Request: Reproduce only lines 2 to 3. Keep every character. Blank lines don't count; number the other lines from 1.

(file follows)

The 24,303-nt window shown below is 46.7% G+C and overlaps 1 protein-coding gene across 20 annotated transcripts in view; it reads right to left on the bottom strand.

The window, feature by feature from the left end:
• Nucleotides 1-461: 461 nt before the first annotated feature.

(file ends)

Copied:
The window, feature by feature from the left end:
• Nucleotides 1-461: 461 nt before the first annotated feature.